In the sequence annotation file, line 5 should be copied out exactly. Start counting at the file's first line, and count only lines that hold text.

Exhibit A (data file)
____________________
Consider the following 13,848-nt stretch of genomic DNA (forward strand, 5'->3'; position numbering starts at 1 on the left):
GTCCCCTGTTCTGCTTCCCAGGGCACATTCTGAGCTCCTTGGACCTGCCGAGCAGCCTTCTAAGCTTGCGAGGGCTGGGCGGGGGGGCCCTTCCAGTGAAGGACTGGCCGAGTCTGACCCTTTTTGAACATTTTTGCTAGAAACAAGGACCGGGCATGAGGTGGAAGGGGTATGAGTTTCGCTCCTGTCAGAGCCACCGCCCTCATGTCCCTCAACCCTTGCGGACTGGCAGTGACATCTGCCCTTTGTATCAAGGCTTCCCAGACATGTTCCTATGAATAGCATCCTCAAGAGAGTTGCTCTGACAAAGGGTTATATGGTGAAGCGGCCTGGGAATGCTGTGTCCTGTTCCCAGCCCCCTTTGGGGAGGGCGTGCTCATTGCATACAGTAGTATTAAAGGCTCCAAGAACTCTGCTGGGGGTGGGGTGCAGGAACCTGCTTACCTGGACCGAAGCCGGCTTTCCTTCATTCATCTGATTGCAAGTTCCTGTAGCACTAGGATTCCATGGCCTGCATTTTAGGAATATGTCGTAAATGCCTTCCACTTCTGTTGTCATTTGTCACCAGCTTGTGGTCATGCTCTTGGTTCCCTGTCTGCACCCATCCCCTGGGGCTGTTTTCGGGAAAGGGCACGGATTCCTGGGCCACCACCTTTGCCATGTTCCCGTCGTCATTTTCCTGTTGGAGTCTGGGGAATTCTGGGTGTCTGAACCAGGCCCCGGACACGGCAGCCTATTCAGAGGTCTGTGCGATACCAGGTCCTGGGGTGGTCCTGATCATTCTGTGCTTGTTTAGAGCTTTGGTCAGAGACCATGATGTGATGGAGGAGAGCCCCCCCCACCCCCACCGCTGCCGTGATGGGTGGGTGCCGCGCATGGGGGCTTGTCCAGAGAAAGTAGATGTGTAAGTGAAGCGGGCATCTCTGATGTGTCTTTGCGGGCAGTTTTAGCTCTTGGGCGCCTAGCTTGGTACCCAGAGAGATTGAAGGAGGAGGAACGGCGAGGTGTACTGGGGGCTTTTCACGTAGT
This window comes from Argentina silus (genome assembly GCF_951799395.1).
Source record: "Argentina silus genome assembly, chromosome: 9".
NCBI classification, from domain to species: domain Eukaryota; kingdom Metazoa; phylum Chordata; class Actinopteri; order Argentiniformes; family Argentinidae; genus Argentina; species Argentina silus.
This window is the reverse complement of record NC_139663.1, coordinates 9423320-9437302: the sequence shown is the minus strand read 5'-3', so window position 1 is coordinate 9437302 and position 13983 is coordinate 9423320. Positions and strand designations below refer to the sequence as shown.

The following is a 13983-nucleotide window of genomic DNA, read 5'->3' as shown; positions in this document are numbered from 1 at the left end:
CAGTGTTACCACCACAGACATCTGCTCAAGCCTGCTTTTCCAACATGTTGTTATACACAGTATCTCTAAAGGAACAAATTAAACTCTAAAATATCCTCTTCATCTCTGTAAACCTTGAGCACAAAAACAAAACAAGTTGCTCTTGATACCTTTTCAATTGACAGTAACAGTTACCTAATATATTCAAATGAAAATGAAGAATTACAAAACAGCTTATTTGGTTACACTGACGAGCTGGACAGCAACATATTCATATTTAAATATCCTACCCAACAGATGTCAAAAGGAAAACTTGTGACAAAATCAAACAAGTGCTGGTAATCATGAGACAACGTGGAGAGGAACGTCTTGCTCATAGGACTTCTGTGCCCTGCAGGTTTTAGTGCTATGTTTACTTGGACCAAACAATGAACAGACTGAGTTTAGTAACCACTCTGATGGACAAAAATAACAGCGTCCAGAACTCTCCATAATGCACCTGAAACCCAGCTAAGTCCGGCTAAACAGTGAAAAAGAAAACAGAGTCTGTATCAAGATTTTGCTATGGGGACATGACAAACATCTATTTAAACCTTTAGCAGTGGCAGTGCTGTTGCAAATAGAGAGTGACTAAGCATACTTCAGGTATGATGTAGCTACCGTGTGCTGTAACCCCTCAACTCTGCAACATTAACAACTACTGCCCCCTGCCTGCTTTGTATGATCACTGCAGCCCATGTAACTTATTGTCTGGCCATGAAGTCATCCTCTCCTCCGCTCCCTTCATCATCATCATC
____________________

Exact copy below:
NCBI classification, from domain to species: domain Eukaryota; kingdom Metazoa; phylum Chordata; class Actinopteri; order Argentiniformes; family Argentinidae; genus Argentina; species Argentina silus.